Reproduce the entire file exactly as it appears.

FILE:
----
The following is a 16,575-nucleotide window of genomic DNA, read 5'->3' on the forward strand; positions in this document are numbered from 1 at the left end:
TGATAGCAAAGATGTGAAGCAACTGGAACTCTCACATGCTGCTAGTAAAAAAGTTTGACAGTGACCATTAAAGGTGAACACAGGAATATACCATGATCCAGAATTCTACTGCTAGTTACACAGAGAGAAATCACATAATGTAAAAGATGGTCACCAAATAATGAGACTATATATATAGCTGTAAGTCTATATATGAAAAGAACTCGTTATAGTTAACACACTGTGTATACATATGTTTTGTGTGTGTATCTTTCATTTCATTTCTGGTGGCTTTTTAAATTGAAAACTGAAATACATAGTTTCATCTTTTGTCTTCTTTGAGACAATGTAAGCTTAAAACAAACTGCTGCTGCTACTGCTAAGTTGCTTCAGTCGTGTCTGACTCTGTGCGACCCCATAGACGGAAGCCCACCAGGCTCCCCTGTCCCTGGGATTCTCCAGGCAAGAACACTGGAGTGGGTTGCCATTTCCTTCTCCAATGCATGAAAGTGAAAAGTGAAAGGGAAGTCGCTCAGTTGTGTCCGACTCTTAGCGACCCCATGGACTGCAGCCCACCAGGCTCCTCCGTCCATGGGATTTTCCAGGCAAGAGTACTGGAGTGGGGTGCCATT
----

The following is a 16,575-nucleotide window of genomic DNA, read 5'->3' on the forward strand; positions in this document are numbered from 1 at the left end:
TGATAGCAAAGATGTGAAGCAACTGGAACTCTCACATGCTGCTAGTAAAAAAGTTTGACAGTGACCATTAAAGGTGAACACAGGAATATACCATGATCCAGAATTCTACTGCTAGTTACACAGAGAGAAATCACATAATGTAAAAGATGGTCACCAAATAATGAGACTATATATATAGCTGTAAGTCTATATATGAAAAGAACTCGTTATAGTTAACACACTGTGTATACATATGTTTTGTGTGTGTATCTTTCATTTCATTTCTGGTGGCTTTTTAAATTGAAAACTGAAATACATAGTTTCATCTTTTGTCTTCTTTGAGACAATGTAAGCTTAAAACAAACTGCTGCTGCTACTGCTAAGTTGCTTCAGTCGTGTCTGACTCTGTGCGACCCCATAGACGGAAGCCCACCAGGCTCCCCTGTCCCTGGGATTCTCCAGGCAAGAACACTGGAGTGGGTTGCCATTTCCTTCTCCAATGCATGAAAGTGAAAAGTGAAAGGGAAGTCGCTCAGTTGTGTCCGACTCTTAGCGACCCCATGGACTGCAGCCCACCAGGCTCCTCCGTCCATGGGATTTTCCAGGCAAGAGTACTGGAGTGGGGTGCCATT